CLIP-ings: September 17, 2021

Internet Governance

Congress Initiates Investigation Into Instagram’s Effect On Teens: After The Wall Street Journal reported on Instagram’s awareness that use of its platform leads to negative mental health effects for teenagers, members of the Senate’s consumer protection subcommittee announced that they will seek information and testimony from Facebook related to the issue; other congress members have written to Facebook, urging it to halt its plan to create an Instagram for kids.

Biden Nominates Facial-Recognition And Surveillance Critic To FTC: The nomination of Alvaro Bedoya, who has been critical of facial recognition and other digital surveillance technologies for their impact on civil liberties—especially among marginalized groups—has been lauded among privacy and consumer advocacy experts and reaffirms the expectation that the Commission will strongly focus on Big Tech’s influence.

DoorDash Sues New York City Over Customer-Data-Sharing Law: The lawsuit argues that the ordinance, which was passed in July and requires food delivery services to share customer information with restaurants, is unconstitutional and violates customers’ privacy; many restaurants support the law because it helps ensure that they retain customers even if they stop using a delivery platform.
Information Security and Cyberthreats

Apple Issues Emergency Software Updates To Patch Security Flaw That Allows Spyware To Access Devices Without Users’ Knowledge: The highly-invasive spyware by controversial company NSO, which can activate and access a device’s camera, microphone, messages, emails, calls, and other data, was discovered on a Saudi activists’ iPhone by cybersecurity watchdog CitizenPro; more than 1.65 billion Apple devices may have been vulnerable to the spyware since March.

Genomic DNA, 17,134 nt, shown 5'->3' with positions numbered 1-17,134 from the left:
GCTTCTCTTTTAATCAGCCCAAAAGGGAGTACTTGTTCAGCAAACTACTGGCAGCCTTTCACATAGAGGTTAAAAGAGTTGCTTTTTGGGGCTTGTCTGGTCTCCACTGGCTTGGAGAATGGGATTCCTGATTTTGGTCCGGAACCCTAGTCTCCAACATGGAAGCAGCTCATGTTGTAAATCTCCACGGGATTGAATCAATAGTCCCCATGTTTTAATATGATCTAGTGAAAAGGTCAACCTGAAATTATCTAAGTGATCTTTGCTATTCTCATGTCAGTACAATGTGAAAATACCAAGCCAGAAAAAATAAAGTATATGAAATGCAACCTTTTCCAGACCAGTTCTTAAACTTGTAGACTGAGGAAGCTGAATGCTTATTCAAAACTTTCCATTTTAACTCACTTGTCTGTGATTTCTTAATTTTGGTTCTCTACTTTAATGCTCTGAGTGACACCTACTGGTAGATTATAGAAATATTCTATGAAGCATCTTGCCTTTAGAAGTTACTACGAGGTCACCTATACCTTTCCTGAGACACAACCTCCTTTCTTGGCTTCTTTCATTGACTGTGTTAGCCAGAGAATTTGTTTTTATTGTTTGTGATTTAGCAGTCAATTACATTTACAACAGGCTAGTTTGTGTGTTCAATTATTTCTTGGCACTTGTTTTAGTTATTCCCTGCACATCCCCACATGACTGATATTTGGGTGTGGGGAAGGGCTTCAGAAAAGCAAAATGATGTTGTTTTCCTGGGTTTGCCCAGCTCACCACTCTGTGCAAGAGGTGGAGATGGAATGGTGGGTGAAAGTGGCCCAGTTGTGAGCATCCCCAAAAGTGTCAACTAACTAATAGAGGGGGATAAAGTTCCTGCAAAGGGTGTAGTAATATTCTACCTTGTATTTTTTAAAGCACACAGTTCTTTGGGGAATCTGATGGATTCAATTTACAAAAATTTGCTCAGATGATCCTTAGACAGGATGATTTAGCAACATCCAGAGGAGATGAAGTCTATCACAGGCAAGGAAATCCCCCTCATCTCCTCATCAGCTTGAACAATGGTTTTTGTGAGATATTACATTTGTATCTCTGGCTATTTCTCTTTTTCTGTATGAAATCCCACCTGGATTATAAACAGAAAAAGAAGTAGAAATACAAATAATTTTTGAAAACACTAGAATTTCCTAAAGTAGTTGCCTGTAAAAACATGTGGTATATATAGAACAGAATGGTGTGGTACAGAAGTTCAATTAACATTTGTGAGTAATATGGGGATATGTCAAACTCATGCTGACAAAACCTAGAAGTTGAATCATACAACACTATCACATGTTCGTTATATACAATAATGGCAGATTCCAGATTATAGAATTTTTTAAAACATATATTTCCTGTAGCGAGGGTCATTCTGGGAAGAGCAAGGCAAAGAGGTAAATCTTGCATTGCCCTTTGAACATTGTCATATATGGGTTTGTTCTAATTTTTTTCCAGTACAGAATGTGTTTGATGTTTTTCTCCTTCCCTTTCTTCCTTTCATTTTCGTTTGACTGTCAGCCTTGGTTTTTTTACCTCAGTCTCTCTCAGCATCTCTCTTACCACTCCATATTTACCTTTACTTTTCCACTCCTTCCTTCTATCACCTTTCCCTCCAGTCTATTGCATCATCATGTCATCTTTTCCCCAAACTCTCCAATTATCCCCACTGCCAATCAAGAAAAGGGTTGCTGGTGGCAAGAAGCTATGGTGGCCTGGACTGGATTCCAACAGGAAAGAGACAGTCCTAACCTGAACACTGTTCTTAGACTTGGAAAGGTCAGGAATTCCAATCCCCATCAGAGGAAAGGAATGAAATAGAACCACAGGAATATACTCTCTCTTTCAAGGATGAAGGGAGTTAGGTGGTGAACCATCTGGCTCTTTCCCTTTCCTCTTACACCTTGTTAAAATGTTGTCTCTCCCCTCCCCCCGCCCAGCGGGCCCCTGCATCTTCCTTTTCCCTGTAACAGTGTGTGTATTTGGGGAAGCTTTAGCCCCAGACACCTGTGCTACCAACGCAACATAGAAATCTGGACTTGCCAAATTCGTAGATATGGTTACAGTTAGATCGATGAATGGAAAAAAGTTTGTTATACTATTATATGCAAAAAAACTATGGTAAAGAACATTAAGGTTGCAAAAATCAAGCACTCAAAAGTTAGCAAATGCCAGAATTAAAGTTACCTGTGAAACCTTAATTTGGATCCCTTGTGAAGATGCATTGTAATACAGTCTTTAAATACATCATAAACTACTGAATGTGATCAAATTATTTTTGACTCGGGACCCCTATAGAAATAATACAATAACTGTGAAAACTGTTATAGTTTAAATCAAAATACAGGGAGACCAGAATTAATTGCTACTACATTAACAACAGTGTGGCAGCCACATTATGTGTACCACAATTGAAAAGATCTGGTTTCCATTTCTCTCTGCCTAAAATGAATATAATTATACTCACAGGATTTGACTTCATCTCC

Intellectual Property

Apple Uncertain About Appeal In Case Against Epic: After a ruling last week that dismissed nearly all of Epic’s claims but which found that Apple’s anti-steering rules, which prohibit app developers from informing users about payment systems other than Apple’s in-app system, violate California law, the company has yet to decide whether to appeal and is focusing on how it might revise its terms to comply with a court order requiring it to allow developers to link to third-party payment systems.
Free Expression and Censorship

TikTok Bans Posts Of “Devious Licks” Trend: The company says that the trend, which involves posting about stealing items from schools, violates its community guidelines; the company is altering search results and deleting hashtags related to the trend.
Practice Note

FTC Extends Health Breach Notification Rule To Health Apps: In a policy statement issued this week, the Commission concluded that the 2009 Rule, which requires that vendors of personal health records notify consumers in the event of a data breach, also applies to health apps that process sensitive health information.
On the Lighter Side

Augmented Reality Steals The Show During One NFL Team’s Opening Weekend: In a viral tweet, the Carolina Panthers show a giant, augmented-reality panther bounding around the team’s stadium during last Sunday’s game.
Ron Lazebnik
Academic Director, Fordham CLIP

Tom Norton
Executive Director, Fordham CLIP